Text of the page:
Myers: "Bush advisers tell NBC News that Robertson has been asked to stop all negative phone calls on Bush’s behalf, told they are not helpful. A former Republican National Chairman says Bush needs to be more inclusive, reach out more to moderates, minorities, even Democrats."
    After Rich Bond’s comment Myers concluded: "Tonight Bob Dole’s call for a truce reflects worries that both candidates may already be damaged for the fall -- McCain alienating the party’s base, Bush hurting himself with moderates and independents any Republican must have to win the White House."


ABC, CBS and NBC all ran pieces Thursday night on husband-killer Betty Lou Beets who was executed in Texas Thursday night. All stressed how her daughters claim she was abused by her husbands and that the abuse was never raised at trial, but only NBC’s Jim Cummins balanced that with a counter claim by the son of a man she murdered: "My dad never beat her. There’s no police reports, no hospital reports of any abuse."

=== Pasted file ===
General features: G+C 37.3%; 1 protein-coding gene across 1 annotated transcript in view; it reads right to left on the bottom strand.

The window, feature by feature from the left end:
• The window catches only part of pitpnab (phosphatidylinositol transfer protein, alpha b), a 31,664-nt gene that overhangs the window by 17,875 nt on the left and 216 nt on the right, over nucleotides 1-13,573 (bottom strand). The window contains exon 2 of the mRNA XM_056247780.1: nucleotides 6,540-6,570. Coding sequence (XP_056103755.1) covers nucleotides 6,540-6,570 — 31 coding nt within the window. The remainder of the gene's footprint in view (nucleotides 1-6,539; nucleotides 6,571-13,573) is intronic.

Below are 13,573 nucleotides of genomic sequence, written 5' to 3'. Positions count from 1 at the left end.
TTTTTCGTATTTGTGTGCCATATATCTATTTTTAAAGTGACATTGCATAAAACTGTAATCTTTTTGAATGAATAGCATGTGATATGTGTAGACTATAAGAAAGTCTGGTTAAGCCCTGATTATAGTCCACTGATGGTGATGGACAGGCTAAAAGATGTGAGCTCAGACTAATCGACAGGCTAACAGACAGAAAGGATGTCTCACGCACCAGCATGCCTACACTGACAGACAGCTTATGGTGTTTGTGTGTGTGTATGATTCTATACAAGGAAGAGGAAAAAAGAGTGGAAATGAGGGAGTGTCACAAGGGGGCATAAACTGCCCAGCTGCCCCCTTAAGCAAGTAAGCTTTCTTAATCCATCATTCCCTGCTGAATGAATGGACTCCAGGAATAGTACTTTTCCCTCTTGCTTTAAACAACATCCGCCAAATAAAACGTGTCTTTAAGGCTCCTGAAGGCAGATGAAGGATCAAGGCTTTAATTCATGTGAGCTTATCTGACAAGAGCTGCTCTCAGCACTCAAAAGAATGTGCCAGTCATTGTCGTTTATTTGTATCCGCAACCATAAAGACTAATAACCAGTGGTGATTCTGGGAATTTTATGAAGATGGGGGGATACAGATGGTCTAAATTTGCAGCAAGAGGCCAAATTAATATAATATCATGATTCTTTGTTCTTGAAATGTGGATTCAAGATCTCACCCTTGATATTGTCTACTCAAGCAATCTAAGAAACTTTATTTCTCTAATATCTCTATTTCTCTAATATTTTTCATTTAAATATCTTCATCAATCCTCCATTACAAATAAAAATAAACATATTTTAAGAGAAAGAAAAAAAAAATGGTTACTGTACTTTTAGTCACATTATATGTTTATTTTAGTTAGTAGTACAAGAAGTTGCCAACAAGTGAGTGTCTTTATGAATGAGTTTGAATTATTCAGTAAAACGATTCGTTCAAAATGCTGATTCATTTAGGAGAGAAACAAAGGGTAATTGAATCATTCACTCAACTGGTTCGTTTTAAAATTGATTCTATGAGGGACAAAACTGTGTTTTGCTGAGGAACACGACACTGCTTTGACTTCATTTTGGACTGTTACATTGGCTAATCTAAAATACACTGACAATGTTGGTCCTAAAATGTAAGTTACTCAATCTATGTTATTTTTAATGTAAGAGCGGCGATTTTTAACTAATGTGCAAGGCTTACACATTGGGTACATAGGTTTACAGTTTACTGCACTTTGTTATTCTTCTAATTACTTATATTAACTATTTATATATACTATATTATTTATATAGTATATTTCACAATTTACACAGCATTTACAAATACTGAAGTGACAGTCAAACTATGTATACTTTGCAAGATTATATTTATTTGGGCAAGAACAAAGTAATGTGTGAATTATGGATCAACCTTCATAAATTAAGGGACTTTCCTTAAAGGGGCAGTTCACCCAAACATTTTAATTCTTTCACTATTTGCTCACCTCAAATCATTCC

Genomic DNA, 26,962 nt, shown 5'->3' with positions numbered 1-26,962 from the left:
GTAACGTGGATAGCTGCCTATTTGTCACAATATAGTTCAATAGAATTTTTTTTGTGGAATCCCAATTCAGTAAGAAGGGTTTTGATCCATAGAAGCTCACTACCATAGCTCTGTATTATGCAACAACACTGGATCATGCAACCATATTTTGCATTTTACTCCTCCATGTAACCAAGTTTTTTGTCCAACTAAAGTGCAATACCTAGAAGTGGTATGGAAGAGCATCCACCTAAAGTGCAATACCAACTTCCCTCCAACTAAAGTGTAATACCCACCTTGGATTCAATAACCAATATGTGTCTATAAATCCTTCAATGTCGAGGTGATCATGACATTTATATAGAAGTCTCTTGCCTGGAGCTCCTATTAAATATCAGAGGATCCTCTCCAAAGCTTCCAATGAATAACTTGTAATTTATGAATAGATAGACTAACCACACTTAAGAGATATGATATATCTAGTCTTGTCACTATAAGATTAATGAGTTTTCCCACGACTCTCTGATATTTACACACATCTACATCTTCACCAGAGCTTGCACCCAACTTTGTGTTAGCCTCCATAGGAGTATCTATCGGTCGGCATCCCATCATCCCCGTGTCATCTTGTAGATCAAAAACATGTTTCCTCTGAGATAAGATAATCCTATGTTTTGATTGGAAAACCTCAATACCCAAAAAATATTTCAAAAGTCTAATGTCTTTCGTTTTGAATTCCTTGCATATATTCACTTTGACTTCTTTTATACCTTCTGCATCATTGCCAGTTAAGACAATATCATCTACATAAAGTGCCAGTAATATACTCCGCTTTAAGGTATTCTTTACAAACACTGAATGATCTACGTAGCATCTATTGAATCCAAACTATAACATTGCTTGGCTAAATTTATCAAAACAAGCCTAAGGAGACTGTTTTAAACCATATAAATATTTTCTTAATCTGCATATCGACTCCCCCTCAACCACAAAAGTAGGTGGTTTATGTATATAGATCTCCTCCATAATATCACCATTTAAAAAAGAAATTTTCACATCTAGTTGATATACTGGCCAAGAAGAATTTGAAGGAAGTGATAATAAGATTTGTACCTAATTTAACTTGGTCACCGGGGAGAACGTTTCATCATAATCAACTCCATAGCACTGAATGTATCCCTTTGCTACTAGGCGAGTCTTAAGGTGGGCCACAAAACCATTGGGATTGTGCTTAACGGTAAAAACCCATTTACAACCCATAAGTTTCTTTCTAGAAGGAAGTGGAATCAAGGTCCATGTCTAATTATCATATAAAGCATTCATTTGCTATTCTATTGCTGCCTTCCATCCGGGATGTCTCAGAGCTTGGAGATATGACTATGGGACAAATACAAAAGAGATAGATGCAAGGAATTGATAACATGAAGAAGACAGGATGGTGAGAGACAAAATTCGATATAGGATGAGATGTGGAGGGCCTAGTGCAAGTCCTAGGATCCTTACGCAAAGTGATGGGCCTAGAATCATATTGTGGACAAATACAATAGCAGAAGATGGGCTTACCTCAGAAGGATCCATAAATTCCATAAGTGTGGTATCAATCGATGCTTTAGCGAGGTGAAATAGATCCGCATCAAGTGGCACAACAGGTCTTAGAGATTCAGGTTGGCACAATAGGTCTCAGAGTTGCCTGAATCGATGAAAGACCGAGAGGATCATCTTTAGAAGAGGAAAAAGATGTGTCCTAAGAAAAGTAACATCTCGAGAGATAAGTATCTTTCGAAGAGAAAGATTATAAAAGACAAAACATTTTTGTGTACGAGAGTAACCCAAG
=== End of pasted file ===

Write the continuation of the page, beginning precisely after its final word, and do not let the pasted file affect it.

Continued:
ABC’s World News Tonight used the event as an opportunity to discredit the whole criminal justice system in Texas and portray Bush as a not very compassionate Governor who favors putting the mentally ill to death and is opposed to giving the condemned better legal counsel.

    As transcribed by MRC analyst Jessica Anderson, ABC’s John Yang began his polemic: "Outside the Texas Death House today, a familiar scene. Inside, officials prepared to execute Betty Lou Beets. Texas leads the nation in executions; 120 while George W. Bush has been Governor."

    After a soundbite from Bush about how all put to death during his tenure were guilty, Yang continued:
    "Bush has intervened in an execution only once. He says in every case, he asks same questions he asked about Betty Lou Beets."
    Bush: "Was she guilty of the crime? Did the jury hear all circumstances? Did the courts and appeal courts hear all circumstances related to her case?"
    Yang contended: "But Beets’ attorney says in her case the courts did not hear all the circumstances. Her trial lawyer never even introduced the story of her husband's brutal abuse."